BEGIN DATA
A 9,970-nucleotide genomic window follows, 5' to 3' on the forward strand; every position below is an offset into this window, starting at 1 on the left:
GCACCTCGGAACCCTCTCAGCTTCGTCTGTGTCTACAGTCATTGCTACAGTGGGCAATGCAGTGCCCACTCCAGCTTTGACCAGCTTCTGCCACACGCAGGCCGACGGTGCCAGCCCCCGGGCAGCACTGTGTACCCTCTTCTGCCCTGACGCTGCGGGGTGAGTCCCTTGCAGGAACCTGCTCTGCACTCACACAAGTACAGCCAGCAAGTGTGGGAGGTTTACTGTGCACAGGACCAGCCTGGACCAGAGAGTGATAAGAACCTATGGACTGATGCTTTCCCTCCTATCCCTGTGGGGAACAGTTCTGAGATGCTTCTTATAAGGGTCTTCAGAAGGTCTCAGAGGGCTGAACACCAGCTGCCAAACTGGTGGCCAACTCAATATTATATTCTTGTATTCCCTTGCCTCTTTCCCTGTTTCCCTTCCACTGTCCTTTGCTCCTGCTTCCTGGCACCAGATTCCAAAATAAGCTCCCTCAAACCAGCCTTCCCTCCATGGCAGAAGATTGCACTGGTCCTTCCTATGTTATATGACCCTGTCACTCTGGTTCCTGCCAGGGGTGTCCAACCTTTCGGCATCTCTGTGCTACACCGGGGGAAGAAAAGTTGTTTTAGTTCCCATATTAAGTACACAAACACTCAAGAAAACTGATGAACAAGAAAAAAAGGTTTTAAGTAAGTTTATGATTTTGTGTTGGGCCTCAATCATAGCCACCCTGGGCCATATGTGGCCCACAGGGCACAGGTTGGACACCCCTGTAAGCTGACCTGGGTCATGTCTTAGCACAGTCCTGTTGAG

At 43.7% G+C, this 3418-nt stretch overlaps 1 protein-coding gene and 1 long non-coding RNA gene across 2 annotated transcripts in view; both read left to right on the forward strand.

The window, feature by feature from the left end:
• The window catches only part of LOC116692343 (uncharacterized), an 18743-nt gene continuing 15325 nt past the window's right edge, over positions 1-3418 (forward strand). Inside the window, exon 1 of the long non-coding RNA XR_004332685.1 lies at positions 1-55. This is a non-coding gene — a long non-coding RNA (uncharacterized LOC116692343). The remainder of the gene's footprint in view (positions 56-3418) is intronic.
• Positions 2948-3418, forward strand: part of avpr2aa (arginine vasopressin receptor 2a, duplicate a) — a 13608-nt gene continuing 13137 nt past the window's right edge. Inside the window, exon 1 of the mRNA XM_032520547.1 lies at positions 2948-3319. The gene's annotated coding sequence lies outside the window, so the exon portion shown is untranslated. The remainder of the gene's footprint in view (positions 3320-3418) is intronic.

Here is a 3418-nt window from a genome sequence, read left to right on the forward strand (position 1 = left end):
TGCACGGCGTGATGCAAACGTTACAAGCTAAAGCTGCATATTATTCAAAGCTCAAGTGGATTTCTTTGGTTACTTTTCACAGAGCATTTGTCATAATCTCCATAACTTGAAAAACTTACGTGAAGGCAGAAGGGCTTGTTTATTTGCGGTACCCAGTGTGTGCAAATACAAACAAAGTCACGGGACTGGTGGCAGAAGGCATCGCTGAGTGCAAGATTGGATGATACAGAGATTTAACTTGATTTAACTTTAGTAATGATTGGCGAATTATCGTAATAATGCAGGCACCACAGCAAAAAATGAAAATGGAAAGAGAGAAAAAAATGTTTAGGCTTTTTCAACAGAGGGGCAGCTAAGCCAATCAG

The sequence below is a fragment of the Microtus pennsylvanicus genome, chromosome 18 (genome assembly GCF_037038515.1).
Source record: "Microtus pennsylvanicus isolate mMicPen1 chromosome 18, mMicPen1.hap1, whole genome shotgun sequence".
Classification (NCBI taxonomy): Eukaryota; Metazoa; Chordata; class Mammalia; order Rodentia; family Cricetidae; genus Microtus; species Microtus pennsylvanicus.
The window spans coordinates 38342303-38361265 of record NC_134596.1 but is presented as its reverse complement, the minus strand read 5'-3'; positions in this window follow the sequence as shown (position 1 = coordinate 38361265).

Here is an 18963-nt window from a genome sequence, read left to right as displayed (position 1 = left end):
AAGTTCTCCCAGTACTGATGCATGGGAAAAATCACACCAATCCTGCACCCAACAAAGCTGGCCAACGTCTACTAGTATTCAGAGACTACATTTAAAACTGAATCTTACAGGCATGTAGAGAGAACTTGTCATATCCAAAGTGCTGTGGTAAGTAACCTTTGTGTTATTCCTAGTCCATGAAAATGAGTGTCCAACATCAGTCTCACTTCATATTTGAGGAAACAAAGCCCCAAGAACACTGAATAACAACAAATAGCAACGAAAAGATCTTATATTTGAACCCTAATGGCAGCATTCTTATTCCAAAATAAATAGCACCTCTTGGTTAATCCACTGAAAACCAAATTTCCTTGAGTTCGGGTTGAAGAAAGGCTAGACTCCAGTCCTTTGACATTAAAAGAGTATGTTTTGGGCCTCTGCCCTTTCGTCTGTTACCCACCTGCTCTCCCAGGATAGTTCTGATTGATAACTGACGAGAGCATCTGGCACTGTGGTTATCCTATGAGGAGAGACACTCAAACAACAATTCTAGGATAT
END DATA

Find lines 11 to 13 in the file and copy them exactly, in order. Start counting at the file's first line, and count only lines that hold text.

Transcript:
Classification (NCBI taxonomy): Eukaryota; Metazoa; Chordata; class Mammalia; order Rodentia; family Cricetidae; genus Microtus; species Microtus pennsylvanicus.
The window spans coordinates 38342303-38361265 of record NC_134596.1 but is presented as its reverse complement, the minus strand read 5'-3'; positions in this window follow the sequence as shown (position 1 = coordinate 38361265).

Here is an 18963-nt window from a genome sequence, read left to right as displayed (position 1 = left end):